Cranney argues that after opposition, Temple and Villanova are now Big East rivals.
Nothing makes a rivalry grow like a school trying to block another from getting into a power conference.
The Temple and Villanova rivalry, which sports an illustrious 98-year history in basketball and has spiked recently in football as the Mayor’s Cup enters its fourth year, added a new chapter with Temple’s all-sports entry into the Big East.
Temple will play football in the Big East in 2012 and all other sports will join the conference in 2013, it was announced Wednesday, March 7.
The move was rumored to be in the works for months, but was delayed and had its terms set by Villanova, which plays basketball in the Big East.
Temple was a natural fit to fill space in the Big East after Pittsburgh and Syracuse announced they would be leaving the conference in September 2011.
As the Big East fished for schools to replace its departing members in the fall, Temple’s name came up time and time again. At one point, it wasn’t a question of if Temple would get into the Big East, but when.
But Villanova stepped in and flexed its basketball muscle to keep Temple out, at least temporarily.
Multiple published reports in November 2011 concluded that Villanova generated enough support from the basketball schools in the Big East to block Temple from gaining admission.
The Big-5 school didn’t want to share the Philadelphia media market and pool of recruits on an even playing field with Temple, which has the sixth-winningest basketball program in the country despite always playing in a non-power conference.
Leaving Temple out, the Big East extended football-only offers to Air Force, Navy and Boise State and all-sports invites to Central Florida, Houston and Southern Methodist University.
The Owls could only shake their heads and wonder what happened.
How was it that Houston, which hasn’t won a game in the NCAA tournament since Phi Slama Jama in 1984, and SMU, which literally scored 28 total points in a basketball game this season, gained entry into the most storied basketball conference in the country, and not Temple?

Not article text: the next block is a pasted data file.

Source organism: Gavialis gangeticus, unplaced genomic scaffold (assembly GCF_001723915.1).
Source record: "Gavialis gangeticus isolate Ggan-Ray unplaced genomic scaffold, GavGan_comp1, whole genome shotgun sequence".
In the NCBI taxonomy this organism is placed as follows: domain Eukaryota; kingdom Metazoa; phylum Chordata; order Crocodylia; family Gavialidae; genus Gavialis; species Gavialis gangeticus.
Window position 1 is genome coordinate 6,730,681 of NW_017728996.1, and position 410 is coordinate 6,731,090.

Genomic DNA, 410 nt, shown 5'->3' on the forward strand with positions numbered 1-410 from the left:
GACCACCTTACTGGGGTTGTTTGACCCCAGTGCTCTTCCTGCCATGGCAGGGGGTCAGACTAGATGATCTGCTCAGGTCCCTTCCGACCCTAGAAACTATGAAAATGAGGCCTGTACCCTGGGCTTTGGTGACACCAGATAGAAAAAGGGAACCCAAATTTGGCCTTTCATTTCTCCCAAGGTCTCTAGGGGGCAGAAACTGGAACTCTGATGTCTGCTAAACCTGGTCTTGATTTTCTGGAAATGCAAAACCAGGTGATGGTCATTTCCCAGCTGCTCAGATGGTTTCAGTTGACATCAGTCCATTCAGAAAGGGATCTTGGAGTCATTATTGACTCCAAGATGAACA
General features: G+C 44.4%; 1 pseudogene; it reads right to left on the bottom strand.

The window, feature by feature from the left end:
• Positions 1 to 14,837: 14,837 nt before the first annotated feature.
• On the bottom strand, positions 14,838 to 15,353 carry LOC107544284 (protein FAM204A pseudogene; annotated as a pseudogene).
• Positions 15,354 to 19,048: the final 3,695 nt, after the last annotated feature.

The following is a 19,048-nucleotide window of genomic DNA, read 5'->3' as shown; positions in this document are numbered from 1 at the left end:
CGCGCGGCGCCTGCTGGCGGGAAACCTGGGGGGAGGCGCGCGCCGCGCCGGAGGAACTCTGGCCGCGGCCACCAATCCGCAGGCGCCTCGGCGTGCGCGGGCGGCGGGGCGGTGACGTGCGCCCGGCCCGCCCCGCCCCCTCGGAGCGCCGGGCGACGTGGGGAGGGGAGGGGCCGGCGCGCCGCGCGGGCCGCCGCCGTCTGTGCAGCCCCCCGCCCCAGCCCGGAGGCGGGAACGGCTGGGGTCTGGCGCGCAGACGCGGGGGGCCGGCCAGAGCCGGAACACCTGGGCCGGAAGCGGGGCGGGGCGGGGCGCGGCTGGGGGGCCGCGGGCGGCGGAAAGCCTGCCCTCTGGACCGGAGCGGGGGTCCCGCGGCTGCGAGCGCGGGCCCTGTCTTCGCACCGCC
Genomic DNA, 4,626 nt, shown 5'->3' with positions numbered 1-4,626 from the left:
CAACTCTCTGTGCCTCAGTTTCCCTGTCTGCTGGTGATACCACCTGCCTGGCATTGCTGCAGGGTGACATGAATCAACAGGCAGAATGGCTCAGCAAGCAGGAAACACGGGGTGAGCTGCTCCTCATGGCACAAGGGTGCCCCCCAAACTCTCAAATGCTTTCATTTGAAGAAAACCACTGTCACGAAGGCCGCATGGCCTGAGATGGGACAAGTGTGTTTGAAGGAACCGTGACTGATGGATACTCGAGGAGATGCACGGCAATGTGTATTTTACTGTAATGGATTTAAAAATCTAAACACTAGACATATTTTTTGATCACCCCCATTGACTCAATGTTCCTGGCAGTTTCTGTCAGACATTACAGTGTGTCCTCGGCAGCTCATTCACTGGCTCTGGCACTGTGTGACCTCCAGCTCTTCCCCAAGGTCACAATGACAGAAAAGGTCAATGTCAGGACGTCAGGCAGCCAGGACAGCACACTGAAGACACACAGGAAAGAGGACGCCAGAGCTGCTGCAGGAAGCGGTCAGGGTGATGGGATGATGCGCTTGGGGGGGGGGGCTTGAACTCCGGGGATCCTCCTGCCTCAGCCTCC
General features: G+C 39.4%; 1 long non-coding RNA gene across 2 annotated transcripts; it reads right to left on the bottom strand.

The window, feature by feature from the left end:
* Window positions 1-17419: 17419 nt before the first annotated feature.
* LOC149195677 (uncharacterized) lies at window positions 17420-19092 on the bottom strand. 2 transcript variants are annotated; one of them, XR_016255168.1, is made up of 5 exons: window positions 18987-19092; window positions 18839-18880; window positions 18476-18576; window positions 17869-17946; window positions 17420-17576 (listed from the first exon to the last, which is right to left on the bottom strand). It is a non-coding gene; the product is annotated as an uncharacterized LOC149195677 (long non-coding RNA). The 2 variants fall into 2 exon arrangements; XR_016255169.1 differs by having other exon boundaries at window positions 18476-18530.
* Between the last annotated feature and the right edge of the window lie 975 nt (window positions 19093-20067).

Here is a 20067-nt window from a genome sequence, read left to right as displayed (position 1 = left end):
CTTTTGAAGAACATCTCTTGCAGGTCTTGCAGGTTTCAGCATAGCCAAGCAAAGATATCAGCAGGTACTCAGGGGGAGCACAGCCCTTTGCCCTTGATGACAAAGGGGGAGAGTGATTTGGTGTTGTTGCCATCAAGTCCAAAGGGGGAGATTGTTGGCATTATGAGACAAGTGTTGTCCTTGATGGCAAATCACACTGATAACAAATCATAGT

It was only natural for Temple fans to think that something had run amok, and for those who follow the news, it became apparent that Villanova was the cause for the Big East’s questionable decisions.
Only after West Virginia negotiated an early exit from the Big East for football for 2012 did the Big East get desperate and offer Temple its all-sports invite, but not before Villanova’s one-last act of defiance.
The Owls will have to wait until 2013 to join the Big East for basketball and all other sports, because, according to Big East Commissioner John Marinatto, the Big East has to explore how Temple and Villanova could “coexist in the same marketplace, maintaining their separate identities there, and continue moving forward to share the Big East conference brand.”
Villanova put up enough of a fuss with the Big East to delay Temple’s basketball membership by a year so the Wildcats could have a one-year head start on recruiting.
At the very least, it was clear Villanova played a huge role in the process when Villanova President, the Rev. Peter M. Donohue, was on the dais that included Temple’s athletic director, chairman of the athletics committee of the Board of Trustees and football coach, at the press conference that indicated Temple’s Big East membership.
“It’s critical that the conference and both universities succeed in Philadelphia, even as my loyalty and obligation is to Villanova,” Donohue said at the press conference. “We recognized early on that we could not achieve that we could achieve this win win win, which ultimately we did. We just needed time to work through all the issues together.”
Donohue’s statement is hard to believe when the facts are taken into consideration. Villanova doesn’t play football in the Big East because its FBS football program doesn’t have the facilities or university support to make the jump to Division I.
Villanova’s men’s basketball program has only one more NCAA tournament appearance than Temple during the past decade despite having the allure of a power conference to recruits.
For Villanova, Temple into the Big East for all sports isn’t a “win win win,” it could be a step toward the Owls taking a stranglehold on college sports in Philadelphia.
Given the two schools’ standing history, Temple’s foray into the Big East and Villanova’s actions that predicated it will only intensify the rivalry.
Temple Chairman of the Athletics Committee of the Board of Trustees Lewis Katz said it best when he spoke honestly about the competition between Villanova and Temple.
“Everybody come on down and watch us kick Villanova’s butt one more time,” Katz said.
Joey Cranney can be reached at firstname.lastname@example.org.